Patricia Harman runs a women’s health clinic in the Appalachian mountains of West Virginia; she works there as a midwife and manager, while her husband is the clinic’s ob-gyn doctor. Through her interactions with pregnant teenagers, abusive husbands, and transitioning patients, Harman shows the day-to-day life operations of midwifery. Meanwhile, she herself must deal with financial struggles and marital tensions. Focusing equally on individual midwife-patient connections and the larger logistics of operating a clinic, Harman intertwines both the professional and personal aspects of her life beautifully in her memoir. 

Someone Knows My Name by Lawrence Hill

Hill’s emotionally wrenching novel is told from the perspective of Aminata Diallo, who was kidnapped from her hometown in West Africa and forced into slavery in South Carolina. Because of the midwifery skills she learned from her mother, Aminata is considered to be more useful. Set against the backdrop of the American Revolution, Someone Knows My Name shows Aminata constantly fighting for her own and others’ freedom. 

The Witch of Cologne by Tobsha Learner

A historical drama that addresses forbidden love, mystical studies, and birthing babies in the 17th century? Add in the Spanish Inquisition and Jewish ghettos, and you’ve got The Witch of Cologne. Learner’s novel centers on Ruth, a fierce Jewish woman who is determined to practice kabbalah andmake a life for herself through midwifery skills. Through Ruth’s story, who faces torture for her religious practices and simultaneously falls in love with a Catholic churchman, Learner explores the ideas of faith and love. 

Why Not Me?: The Story of Gladys Milton, Midwife by Wendy Bovard and Gladys Milton 

This memoir begins in court, with the State of Florida Health and Rehabilitative Services vs. Gladys Milton. When Milton started practicing in rural Florida, many hospitals refused to serve Black and brown women; Milton was able to help by safely delivering thousands of babies. However, when the state medical agency unjustly asks her to “retire” or face charges, she must go to court to fight for her case. The struggle for reproductive rights and access to adequate healthcare rings only too true today, with a Supreme Court Justice nominee who could help overturn the Roe vs. Wade case.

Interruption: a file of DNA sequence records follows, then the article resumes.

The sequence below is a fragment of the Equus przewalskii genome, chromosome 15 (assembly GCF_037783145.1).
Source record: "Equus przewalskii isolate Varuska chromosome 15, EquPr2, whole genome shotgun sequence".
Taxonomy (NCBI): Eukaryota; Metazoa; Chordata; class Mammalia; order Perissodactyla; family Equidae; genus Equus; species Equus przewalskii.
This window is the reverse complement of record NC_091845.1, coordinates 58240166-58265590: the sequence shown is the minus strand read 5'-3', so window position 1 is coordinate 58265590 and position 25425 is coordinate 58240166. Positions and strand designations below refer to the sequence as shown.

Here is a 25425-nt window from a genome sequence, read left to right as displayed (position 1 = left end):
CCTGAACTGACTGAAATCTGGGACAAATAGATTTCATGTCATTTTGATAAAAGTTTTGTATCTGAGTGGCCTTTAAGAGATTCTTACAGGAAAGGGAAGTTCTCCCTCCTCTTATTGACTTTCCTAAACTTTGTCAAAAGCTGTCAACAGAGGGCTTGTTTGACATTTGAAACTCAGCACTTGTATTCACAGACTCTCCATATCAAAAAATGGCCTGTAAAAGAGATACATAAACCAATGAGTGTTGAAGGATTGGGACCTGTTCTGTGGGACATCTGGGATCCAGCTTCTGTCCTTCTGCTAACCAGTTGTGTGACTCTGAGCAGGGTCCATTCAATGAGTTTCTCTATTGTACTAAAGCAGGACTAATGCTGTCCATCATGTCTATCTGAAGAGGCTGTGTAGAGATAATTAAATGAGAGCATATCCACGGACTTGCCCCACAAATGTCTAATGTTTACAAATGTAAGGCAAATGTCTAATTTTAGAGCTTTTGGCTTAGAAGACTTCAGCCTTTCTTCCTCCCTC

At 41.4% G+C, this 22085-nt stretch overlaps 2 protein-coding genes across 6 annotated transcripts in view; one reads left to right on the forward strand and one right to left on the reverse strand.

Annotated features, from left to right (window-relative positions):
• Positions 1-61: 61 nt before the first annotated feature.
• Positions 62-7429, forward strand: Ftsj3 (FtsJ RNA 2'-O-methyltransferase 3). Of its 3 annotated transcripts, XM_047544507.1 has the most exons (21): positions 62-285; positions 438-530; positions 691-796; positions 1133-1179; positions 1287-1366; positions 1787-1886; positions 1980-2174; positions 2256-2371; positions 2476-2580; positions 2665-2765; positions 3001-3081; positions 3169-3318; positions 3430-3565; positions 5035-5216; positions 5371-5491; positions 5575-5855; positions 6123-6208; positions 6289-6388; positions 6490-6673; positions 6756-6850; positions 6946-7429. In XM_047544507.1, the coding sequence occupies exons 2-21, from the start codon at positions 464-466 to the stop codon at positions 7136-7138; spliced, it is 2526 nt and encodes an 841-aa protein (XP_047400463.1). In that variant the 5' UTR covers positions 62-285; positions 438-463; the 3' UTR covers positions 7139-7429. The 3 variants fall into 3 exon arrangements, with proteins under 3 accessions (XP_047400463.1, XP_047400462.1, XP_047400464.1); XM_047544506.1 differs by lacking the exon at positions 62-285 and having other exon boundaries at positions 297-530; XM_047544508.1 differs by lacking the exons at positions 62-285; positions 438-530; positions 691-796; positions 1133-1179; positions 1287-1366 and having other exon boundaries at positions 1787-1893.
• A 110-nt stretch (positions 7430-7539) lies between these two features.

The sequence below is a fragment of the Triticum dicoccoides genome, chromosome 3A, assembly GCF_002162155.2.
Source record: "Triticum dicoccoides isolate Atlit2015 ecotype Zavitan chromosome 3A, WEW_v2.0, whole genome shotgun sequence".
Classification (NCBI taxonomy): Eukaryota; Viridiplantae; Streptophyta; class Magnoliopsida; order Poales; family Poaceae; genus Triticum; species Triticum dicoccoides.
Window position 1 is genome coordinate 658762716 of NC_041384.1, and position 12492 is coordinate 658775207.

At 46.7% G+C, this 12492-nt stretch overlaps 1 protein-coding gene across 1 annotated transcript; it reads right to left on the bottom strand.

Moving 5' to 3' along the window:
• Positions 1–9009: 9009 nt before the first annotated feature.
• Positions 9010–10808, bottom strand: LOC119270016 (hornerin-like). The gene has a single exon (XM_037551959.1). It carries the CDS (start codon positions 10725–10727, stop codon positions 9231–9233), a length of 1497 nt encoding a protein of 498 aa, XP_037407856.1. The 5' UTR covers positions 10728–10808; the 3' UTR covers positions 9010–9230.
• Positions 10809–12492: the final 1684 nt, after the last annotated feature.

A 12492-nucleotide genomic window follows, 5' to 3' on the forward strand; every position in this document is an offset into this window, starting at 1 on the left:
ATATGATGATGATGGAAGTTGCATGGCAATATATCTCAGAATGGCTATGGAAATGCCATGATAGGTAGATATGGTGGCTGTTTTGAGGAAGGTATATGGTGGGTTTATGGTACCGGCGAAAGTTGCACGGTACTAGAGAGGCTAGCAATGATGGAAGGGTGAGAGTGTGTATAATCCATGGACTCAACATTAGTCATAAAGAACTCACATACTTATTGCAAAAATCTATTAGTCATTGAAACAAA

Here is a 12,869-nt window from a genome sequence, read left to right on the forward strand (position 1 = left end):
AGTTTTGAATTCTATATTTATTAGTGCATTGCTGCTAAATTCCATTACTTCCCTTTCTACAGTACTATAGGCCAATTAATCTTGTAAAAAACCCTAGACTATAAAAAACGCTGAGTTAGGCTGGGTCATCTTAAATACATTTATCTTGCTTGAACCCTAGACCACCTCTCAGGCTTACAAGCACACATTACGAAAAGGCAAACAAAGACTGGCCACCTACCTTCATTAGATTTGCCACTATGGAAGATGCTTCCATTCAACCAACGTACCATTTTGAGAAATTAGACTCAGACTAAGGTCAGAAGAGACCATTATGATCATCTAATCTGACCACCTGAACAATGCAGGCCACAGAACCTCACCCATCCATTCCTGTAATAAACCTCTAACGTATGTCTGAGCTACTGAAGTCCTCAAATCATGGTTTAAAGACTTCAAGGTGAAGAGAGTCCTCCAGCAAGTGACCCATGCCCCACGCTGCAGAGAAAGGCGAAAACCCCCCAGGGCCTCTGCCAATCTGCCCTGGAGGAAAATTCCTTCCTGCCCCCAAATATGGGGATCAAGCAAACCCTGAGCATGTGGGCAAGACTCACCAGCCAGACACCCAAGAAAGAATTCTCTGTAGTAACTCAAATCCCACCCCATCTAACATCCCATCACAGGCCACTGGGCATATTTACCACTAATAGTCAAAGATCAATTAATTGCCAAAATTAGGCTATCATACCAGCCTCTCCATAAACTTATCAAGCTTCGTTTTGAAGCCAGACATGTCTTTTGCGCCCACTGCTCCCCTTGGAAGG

Baby Catcher: Chronicles of a Modern Midwife by Peggy Vincent

This memoir talks about Vincent’s own journey from a nursing school student to midwife in the 1980s, and her experience with “catching” over 2000 babies. Vincent’s humorous prose and her details—from jealous pets to oven-warmed blankets—make this an intimate, page-turning read. And if you’re looking for another contemporary midwife memoir after Vincent’s, try Carol Leonard’s Lady’s Hands, Lion’s Heart

The Midwife’s Confession by Diane Chamberlain

A midwife’s profession itself is based on bringing new life into the world. When a young midwife commits suicide, her friends are left struggling to make sense of her previous commitment to life with her abrupt and tragic death. In the wake of her death, they discover that Noelle, the midwife, has been hiding a shocking secret. Chamberlain’s page-turning thriller combines regret and hope, death and life to keep you reading late into the night. 

Spiritual Midwifery by Ina May Gaskin

No book list on contemporary midwifery would be complete without this classic text, written by founder of the Farm Midwifery Center. Gaskin’s 1977 book was a radical departure from previous medical texts that treated birth only from a clinical, scientific perspective; Gaskin draws attention to the emotional and generative aspects of childbirth. She includes tales of amazing births she has witnessed, as well as including practical techniques, statistics, and resources for natural birth. Already read Spiritual Midwifery? Try Gaskin’s more recent publication, Birth Matters: A Midwife’s Manifesta

The post 12 Books on How Midwives Are Changing Childbirth appeared first on Electric Literature.